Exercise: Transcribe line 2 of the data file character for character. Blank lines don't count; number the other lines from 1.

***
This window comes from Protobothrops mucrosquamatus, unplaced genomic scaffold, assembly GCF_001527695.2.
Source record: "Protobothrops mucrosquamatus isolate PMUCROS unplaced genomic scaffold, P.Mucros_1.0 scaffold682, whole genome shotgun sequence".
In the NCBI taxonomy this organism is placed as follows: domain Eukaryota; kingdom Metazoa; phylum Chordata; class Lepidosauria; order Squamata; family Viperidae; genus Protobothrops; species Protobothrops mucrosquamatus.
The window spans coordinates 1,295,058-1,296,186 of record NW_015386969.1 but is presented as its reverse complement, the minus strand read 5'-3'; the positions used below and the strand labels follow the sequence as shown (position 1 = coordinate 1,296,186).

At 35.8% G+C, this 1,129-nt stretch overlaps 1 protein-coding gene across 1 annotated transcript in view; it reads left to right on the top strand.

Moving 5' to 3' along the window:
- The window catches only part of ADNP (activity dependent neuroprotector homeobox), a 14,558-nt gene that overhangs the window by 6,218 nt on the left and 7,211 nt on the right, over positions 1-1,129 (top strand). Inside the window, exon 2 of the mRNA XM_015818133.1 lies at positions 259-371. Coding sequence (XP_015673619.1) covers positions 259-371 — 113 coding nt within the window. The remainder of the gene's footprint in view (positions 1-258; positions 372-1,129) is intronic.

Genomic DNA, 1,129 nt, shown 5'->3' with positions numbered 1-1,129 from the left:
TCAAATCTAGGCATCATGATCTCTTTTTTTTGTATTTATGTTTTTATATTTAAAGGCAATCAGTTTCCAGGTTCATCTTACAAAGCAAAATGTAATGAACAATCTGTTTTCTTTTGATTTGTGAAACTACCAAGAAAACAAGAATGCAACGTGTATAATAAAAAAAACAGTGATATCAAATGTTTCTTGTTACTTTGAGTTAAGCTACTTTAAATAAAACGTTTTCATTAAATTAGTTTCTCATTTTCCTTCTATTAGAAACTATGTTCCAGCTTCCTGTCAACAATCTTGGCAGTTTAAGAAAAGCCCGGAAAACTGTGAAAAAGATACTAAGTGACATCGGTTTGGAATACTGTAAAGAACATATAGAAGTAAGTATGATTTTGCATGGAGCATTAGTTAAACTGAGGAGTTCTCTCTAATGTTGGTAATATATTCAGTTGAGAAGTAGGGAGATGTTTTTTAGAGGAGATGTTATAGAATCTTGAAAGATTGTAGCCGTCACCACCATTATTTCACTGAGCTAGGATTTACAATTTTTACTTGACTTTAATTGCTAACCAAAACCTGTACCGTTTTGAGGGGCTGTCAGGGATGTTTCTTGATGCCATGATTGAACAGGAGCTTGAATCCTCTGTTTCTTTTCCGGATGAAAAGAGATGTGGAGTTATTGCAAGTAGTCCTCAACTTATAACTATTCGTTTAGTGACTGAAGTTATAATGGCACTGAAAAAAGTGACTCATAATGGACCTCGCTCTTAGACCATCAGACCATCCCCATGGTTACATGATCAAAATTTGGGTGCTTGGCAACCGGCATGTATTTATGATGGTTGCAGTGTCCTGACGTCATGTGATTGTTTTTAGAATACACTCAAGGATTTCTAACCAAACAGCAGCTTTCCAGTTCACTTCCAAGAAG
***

Source record: "Protobothrops mucrosquamatus isolate PMUCROS unplaced genomic scaffold, P.Mucros_1.0 scaffold682, whole genome shotgun sequence".